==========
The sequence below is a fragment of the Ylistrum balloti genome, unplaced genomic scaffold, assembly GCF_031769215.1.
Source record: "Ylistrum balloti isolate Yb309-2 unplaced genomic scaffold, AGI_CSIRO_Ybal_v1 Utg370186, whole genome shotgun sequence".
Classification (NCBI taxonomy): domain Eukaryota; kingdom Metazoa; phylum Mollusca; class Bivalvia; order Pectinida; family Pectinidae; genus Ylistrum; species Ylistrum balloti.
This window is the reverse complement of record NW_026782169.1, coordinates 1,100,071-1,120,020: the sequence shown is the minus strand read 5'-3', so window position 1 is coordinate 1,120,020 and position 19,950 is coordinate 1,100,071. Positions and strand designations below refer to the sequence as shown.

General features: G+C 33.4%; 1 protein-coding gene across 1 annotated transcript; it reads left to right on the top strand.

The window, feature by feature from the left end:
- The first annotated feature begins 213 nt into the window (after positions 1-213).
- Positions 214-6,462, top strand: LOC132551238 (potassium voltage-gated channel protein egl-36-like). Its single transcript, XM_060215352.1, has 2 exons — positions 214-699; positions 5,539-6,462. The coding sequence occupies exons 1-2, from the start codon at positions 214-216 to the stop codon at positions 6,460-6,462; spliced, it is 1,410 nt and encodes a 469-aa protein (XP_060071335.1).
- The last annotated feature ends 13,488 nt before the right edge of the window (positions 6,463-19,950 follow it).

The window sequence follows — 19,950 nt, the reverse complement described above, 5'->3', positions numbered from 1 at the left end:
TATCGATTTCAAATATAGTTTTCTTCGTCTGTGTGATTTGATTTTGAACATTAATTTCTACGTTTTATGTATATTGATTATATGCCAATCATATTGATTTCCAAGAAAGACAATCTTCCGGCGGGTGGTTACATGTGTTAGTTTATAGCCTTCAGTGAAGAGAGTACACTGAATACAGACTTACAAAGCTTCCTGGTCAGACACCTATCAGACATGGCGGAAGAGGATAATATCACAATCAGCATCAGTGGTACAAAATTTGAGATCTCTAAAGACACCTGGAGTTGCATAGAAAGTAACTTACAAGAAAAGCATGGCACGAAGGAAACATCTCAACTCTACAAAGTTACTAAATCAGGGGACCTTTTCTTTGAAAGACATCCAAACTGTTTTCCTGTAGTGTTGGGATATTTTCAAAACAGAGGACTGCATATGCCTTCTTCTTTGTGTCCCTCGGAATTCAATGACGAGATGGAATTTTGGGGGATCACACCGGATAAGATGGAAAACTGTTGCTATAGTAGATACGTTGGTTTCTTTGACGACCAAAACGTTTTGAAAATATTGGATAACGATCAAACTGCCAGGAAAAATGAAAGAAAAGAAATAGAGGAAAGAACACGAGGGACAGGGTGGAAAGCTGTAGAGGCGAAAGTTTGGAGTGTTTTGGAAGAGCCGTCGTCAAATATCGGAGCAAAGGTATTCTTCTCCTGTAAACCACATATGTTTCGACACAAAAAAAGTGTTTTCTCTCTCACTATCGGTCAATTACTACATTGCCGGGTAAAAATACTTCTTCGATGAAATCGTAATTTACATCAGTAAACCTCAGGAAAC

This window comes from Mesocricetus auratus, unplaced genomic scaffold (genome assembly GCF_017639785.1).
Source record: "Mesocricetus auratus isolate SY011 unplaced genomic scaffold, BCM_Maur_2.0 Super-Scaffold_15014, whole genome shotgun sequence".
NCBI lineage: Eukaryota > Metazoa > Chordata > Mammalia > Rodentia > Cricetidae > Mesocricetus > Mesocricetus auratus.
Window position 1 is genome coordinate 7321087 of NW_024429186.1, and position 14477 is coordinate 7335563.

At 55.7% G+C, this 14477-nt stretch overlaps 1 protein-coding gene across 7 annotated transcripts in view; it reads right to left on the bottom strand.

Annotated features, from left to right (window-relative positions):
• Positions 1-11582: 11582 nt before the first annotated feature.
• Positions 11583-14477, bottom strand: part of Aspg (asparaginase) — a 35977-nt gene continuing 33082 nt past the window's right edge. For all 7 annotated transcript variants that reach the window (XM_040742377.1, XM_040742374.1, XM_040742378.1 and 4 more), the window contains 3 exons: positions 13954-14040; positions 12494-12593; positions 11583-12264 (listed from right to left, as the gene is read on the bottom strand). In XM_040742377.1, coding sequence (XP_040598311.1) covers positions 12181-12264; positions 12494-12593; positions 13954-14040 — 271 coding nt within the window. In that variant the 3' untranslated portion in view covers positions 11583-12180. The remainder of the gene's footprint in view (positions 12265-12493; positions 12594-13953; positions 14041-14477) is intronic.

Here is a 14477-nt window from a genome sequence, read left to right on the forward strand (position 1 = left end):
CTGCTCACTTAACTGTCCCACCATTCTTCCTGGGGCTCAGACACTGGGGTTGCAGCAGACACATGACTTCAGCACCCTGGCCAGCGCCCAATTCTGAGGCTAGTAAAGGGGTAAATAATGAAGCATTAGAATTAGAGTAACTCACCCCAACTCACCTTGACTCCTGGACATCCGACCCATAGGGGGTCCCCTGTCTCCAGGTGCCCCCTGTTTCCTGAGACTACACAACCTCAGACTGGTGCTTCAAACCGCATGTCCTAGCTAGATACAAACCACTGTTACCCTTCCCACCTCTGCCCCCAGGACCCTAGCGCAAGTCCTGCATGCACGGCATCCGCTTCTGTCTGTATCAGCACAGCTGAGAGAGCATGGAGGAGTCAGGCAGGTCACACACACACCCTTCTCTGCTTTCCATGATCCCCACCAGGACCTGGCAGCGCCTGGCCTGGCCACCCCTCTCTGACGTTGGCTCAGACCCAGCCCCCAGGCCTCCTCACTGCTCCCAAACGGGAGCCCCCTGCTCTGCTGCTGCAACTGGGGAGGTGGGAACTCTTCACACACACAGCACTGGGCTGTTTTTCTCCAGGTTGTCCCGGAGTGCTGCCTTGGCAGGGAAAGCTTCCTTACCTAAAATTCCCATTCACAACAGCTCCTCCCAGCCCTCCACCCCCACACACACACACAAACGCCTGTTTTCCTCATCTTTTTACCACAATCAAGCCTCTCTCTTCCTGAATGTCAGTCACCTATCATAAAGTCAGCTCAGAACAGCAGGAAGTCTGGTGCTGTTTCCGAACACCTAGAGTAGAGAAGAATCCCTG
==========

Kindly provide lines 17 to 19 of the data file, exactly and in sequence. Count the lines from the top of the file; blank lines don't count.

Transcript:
Annotated features, from left to right (window-relative positions):
• Positions 1-11582: 11582 nt before the first annotated feature.
• Positions 11583-14477, bottom strand: part of Aspg (asparaginase) — a 35977-nt gene continuing 33082 nt past the window's right edge. For all 7 annotated transcript variants that reach the window (XM_040742377.1, XM_040742374.1, XM_040742378.1 and 4 more), the window contains 3 exons: positions 13954-14040; positions 12494-12593; positions 11583-12264 (listed from right to left, as the gene is read on the bottom strand). In XM_040742377.1, coding sequence (XP_040598311.1) covers positions 12181-12264; positions 12494-12593; positions 13954-14040 — 271 coding nt within the window. In that variant the 3' untranslated portion in view covers positions 11583-12180. The remainder of the gene's footprint in view (positions 12265-12493; positions 12594-13953; positions 14041-14477) is intronic.